I love baking. I love making ingredients into something more. I love measuring and mixing. I love the transformation and magic that the hot oven gives to a pan of raw batter. If you think about it, we are all a little liked baked goods. We are changing and moving and living. We are raw and unrefined.
Despite my love, I bake much less than I used to do. I have cut lots of sweets and sugars from my mouth and from my kitchen. However, I believe in balance and dislike restriction. Now, I celebrate when I whip out the flour and sugar, and share the results with friends or save a portion for the freezer.
One of my favorites to make and bake is banana bread. I love it for simplicity and ease: no kneading or rising necessary. I love it for the familiar taste from childhood. The recipe I use is a flashback to both my grandmother’s and mother’s kitchens. While it’s not a recipe invented in our family, it comes from a well-worn cookbook that both my grandmother and mother referred to often. My recipe card, stained and wrinkled, is copied directly from that book, The Southwestern Cookbook. It’s a compilation from various women of the southwest who shared their favorite recipes.
Banana bread, though, is more than just delving back into a familiar recipe from childhood. I love it most that it takes “overripe” bananas, ones that might be thrown away in another household and turns them into something glorious. We all know the saying, “If life gives you lemons, make lemonade.” I think the adage should be rewritten as, “If life gives you overripe bananas, bake banana bread.”
Outside my kitchen, I have spent my entire work life talking about and convincing others that waste is not really waste, but something misused, mismanaged, or misplaced. The banana bread loaves of childhood become food and fodder for a lifelong mission. The kitchen, for me, becomes refuge and retreat. It becomes the source of creation, and a place to make sense and order. Baking requires a strict adherence to a recipe. Little improvisation can occur, or it ruins the alchemy and magic. If you don’t measure properly, or mix too long, or don’t watch the time, a golden loaf of banana bread becomes a non-edible brown brick. Even looking for opportunity in mistake, at most turns that brick into a doorstop.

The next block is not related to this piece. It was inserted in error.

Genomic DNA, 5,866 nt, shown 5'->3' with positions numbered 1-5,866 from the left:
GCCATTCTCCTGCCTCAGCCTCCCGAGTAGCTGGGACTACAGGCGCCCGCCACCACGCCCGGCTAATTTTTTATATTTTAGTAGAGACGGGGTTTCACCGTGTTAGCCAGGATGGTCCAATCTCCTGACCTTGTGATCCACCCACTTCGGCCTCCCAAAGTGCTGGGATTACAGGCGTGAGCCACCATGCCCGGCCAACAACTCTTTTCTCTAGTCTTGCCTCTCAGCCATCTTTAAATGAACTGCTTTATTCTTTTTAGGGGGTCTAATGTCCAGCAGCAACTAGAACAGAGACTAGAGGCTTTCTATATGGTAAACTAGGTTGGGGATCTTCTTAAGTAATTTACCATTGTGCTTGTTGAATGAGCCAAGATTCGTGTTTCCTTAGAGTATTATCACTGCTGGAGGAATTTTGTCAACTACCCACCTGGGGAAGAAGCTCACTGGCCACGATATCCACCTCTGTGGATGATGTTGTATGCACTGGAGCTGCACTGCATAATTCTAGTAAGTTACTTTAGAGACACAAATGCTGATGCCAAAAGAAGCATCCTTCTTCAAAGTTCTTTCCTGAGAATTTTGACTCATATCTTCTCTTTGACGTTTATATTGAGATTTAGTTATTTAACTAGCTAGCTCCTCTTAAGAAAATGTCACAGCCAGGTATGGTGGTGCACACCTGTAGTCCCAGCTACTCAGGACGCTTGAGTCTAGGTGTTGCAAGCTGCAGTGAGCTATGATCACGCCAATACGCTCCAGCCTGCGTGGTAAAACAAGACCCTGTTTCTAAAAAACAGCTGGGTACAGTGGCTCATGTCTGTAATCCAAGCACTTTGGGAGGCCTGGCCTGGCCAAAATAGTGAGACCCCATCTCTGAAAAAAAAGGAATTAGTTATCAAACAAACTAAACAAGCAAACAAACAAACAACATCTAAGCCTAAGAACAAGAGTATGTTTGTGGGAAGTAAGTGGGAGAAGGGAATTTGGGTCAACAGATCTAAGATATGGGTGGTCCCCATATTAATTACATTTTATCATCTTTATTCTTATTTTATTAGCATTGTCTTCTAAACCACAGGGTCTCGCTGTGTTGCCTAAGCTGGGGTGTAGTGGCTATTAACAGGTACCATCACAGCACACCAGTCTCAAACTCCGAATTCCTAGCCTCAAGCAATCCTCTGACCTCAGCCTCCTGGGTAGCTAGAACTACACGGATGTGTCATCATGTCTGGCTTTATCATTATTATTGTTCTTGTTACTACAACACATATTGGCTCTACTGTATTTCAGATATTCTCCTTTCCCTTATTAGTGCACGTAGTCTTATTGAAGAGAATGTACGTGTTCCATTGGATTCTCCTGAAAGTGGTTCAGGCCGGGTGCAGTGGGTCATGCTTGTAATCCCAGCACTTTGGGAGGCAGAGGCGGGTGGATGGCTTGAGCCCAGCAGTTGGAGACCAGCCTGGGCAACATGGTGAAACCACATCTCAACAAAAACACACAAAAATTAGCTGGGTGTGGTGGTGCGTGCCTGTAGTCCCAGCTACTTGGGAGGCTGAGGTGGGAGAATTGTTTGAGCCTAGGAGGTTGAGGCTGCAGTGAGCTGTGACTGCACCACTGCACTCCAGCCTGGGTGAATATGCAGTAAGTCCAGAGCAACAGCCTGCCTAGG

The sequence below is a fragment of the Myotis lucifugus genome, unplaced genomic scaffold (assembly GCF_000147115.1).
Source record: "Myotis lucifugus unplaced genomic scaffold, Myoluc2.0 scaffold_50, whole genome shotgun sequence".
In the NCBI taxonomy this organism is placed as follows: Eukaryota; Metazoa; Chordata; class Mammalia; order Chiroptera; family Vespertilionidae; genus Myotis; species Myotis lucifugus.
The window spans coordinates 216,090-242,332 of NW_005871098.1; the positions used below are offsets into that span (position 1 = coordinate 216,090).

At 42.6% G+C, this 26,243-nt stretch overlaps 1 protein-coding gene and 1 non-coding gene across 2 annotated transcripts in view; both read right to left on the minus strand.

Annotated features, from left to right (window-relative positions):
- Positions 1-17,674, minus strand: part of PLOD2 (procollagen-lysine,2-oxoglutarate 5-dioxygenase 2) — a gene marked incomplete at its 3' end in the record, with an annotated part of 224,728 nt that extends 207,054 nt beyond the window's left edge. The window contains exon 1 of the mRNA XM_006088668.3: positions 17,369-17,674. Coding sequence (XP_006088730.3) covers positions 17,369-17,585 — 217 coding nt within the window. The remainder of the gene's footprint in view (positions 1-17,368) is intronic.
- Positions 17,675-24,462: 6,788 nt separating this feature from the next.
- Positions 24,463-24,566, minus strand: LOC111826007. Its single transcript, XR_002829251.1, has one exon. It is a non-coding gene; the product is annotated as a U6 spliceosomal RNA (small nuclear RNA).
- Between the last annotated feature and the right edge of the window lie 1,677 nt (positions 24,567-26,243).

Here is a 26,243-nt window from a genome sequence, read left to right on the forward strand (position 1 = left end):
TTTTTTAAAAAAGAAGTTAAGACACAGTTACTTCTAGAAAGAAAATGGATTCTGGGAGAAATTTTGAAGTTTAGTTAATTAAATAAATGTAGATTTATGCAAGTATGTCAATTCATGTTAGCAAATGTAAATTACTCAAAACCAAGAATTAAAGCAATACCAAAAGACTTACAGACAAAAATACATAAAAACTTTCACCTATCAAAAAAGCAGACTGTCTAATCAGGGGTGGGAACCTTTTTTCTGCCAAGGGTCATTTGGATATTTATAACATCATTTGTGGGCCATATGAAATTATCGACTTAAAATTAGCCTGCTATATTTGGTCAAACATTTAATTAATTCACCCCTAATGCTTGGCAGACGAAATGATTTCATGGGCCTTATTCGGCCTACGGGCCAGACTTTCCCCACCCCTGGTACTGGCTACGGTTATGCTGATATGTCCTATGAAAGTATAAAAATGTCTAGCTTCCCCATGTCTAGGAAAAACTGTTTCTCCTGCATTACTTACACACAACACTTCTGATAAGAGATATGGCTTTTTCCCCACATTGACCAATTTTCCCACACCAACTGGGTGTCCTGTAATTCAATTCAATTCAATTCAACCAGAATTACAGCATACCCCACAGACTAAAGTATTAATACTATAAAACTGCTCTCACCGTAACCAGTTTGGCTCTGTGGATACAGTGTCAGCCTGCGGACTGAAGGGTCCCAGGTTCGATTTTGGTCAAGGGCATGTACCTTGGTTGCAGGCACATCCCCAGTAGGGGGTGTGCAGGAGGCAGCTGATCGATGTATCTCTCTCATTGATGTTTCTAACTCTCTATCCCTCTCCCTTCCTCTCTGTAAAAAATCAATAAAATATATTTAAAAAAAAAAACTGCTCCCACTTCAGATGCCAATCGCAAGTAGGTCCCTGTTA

The recipe calls for two to three bananas. I eat bananas almost daily, and in my weekly shopping trips, will often pick up a few extras, more than I could possibly consume in a few days. The surplus, once brown in my fruit bowl, I throw into the freezer, peel and all. Then, I pull them from the dark recesses for the star ingredient in banana bread or as the base for breakfast smoothies.
The rest of the recipe is simple: sugar, some flour, eggs, lemon juice, butter, and baking powder. If I have nuts, I use them, but most often leave them out. I have revised the recipe when I baked for a vegan friend. Otherwise, I stick to the standard. It helps when you take the eggs and butter out of the fridge and bring them to room temperature before they get mixed into the batter. The mixing is not difficult, a rubber spatula or wooden spoon will do the trick. All the ingredients fit into one bowl, so there are not many dishes to wash. It makes enough for one loaf, filling a loaf pan that I bought at a thrift store in my first year after college, or the glass Pyrex one that I got after my grandmother died.
The recipe says that the bread bakes for an hour and fifteen minutes, but usually it takes more like forty-five minutes to an hour. That gives me enough time to wash the dishes, wipe counters, and make a pot of tea. Pulling the bread from the oven is like reaching into bliss. The smell of bread, the light whiff of bananas is the right amount of scent, without overpowering the kitchen.
Using a butter knife to loosen the bread from the edges of the pan, and then letting the loaf cool for a few minutes before dumping it onto a plate leads to intact bread. Sometimes, though, I get impatient or I forget and then I have a crumbly, piecemeal loaf. No matter, a warm slice with a cup of hot tea is perfection. It can be dessert or a piece can serve as part of a quick breakfast.
While it may not be “healthy,” this banana bread is part of my past, my present, my future. It’s a lesson in thrift and a discovery that good can come from what others consider waste. It’s a favorite, a ritual, an analogy, a story.